“You can think small and be small, or you can think big and be big,” said Christopher M. Gardner, executive director of the Eastport Port Authority. Eastport has the greatest natural depth of any port on the East Coast, but it gets less traffic than many others.

“A big ship could come in here now, but we lack the connectivity to the rest of the world to warrant it,” Mr. Gardner said. “But,” he added, “we’re not in the middle of nowhere, we’re right in the middle of the supply chain. We just have to seize the opportunity.”

The main reason that Mr. Vigue — and his opponents — believe that his proposal could succeed now where others have failed is that it would be financed privately.

“We have no state or federal participation,” Mr. Vigue said in the interview, “and we are confident that this is achievable.” He said he was in discussions with other private partners and was following a recent trend of more private industry involvement in highways around the country.

“You find that cities, states and the federal government do not have adequate funding to support the demand for infrastructure,” Mr. Vigue said.

But to the consternation of many, he has not specified the exact route from the east, in Calais, to the west, in Coburn Gore. He said he would buy and string together existing roads and rights of way; because the project is private, he cannot use the state’s right of eminent domain. For those reasons, he said, the corridor would not disrupt local communities.

But opponents say they have been left in the dark on important details. They fear a 2,000-foot-wide corridor carrying not only long-haul trucks but also oil and gas pipelines and communications cables. (Mr. Vigue said the corridor would be 500 feet wide and says he has had “no such conversations” with utilities.)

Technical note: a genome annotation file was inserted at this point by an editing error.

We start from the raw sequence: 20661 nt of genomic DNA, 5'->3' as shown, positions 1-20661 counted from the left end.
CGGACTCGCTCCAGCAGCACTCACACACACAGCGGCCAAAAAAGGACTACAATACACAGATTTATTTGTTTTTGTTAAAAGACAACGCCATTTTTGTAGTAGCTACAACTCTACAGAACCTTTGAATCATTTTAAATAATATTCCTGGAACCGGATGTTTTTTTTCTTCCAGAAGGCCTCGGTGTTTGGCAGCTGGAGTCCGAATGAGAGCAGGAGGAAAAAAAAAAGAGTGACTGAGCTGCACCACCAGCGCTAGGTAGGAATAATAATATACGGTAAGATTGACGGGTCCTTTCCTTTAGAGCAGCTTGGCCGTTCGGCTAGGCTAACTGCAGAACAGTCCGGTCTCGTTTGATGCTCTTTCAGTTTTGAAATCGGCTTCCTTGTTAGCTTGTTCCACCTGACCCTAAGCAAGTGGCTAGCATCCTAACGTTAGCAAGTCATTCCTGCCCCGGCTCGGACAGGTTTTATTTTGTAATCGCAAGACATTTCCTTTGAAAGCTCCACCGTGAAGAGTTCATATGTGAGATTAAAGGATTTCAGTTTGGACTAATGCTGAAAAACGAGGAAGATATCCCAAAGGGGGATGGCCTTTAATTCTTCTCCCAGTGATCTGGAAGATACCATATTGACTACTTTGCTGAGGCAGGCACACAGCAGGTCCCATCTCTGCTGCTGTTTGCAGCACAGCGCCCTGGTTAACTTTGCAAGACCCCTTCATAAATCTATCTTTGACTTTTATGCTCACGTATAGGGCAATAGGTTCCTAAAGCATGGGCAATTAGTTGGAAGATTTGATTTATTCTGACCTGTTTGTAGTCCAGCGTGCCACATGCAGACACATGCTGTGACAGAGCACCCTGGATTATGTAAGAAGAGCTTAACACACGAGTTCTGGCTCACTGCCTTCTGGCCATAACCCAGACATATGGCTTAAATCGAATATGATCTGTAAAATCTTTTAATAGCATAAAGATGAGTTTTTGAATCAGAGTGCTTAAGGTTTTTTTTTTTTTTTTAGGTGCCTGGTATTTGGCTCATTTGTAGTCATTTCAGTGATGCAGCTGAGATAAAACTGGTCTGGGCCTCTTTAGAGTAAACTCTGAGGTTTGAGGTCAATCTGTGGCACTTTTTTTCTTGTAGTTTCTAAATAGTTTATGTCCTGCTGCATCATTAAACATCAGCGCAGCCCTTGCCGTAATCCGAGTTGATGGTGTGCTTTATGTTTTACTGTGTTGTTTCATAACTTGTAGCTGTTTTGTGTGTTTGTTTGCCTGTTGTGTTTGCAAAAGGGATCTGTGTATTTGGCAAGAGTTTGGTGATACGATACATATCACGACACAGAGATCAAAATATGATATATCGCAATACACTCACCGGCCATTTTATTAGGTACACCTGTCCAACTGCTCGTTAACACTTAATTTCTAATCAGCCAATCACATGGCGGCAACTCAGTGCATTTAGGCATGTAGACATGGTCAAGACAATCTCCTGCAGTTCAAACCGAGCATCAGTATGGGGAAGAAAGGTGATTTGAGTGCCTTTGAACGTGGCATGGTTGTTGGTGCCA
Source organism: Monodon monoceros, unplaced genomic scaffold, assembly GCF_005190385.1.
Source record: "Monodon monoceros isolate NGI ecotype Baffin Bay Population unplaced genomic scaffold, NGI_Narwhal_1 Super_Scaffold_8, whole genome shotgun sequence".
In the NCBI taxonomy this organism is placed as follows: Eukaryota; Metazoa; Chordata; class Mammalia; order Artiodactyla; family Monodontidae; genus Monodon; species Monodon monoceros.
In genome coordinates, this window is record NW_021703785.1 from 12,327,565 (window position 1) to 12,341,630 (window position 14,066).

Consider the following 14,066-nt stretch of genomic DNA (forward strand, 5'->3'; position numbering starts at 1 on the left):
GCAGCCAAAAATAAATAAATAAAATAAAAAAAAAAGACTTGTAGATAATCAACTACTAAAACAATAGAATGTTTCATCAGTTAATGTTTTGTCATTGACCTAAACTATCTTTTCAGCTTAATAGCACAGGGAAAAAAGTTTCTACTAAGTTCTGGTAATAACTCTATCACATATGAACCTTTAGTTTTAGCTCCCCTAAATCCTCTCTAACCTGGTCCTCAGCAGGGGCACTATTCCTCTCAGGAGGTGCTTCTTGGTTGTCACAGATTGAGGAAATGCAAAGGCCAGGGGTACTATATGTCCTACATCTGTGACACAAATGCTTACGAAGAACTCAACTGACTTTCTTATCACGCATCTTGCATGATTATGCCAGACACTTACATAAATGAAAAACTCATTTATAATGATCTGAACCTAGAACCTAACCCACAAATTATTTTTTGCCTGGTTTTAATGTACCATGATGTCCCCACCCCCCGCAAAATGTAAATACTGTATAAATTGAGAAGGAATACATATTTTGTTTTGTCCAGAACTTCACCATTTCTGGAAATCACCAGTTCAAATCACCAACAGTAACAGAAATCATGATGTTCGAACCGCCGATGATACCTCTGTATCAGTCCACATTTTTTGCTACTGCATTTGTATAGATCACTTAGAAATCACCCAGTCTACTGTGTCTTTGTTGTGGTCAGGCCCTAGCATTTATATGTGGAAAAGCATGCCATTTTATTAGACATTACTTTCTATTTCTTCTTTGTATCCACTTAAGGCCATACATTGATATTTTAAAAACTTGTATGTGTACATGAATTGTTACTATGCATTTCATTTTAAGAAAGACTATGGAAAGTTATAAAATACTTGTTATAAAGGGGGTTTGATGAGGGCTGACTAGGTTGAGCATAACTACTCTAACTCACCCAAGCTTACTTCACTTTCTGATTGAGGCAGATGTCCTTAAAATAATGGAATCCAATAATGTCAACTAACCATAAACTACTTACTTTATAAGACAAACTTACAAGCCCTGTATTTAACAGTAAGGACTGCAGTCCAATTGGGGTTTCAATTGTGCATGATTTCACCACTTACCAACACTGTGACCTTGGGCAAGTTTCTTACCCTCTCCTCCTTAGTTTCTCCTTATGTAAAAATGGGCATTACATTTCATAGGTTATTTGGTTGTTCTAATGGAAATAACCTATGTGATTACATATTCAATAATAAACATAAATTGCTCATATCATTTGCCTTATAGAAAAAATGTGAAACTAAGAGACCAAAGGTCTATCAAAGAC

Bob and Joan Morrison moved their family from Southern Maine to a farm here in Charleston, a rural area about 25 miles northwest of Bangor, in the 1970s because they fell in love with the gently rolling hills. They also saw the area as affordable and thought it would keep its rural character.

Their son Steve now lives in their original farmhouse with his own family, while Bob and Joan live in another house on the property, a dairy farm of about 1,000 acres. They sell their milk to an organic co-op that processes it in New Hampshire, but plan to start shipping it this winter to a new company in Maine. They grow a lot of their own food and prefer supporting the local economy to the global economy that Mr. Vigue envisions.

“This area has been left behind, and that’s the way we like it,” Joan Morrison, 72, said as the family sat around the kitchen table.

The Morrisons spend a lot of time poring over maps and trying to figure out where the corridor will run and how it will affect them.

“Losses due to the proposed corridor will make it harder, not easier, for my business and other farms in the area to find quality fields to rent or buy,” said Steve Morrison, 47.

Contrary to Mr. Vigue’s promises, the Morrisons see little benefit to Maine itself, beyond a few gas stations to serve the trucks that are hauling goods and waste for international conglomerates.

Environmentalists say the road would be a “nightmare” for the land, air and animal habitats as well as for recreational activities. The private financing has also raised red flags. A 2009 report by the United States Public Interest Research Group Education Fund found that some other privately financed toll roads had failed, leaving taxpayers responsible.

The next step here is a financial feasibility study, for which the Legislature has approved $300,000, to be reimbursed by the builders if the project goes ahead.

The state is paying for the study because it has an interest in the economics of the project, said Ted Talbot, a spokesman for the Maine Department of Transportation; it is not being done for Mr. Vigue.

“We want to know, if it’s a toll road, how does it become profitable for a private company to operate?” Mr. Talbot said. “Someone has to plow it, police it, maintain it.”

Mr. Vigue would not say how much he expected to charge at the tollgates. He dismissed reports that the cost for the whole route could run as high as $100 for cars and $200 for trucks. “It will be financially attractive or people won’t use it,” he said.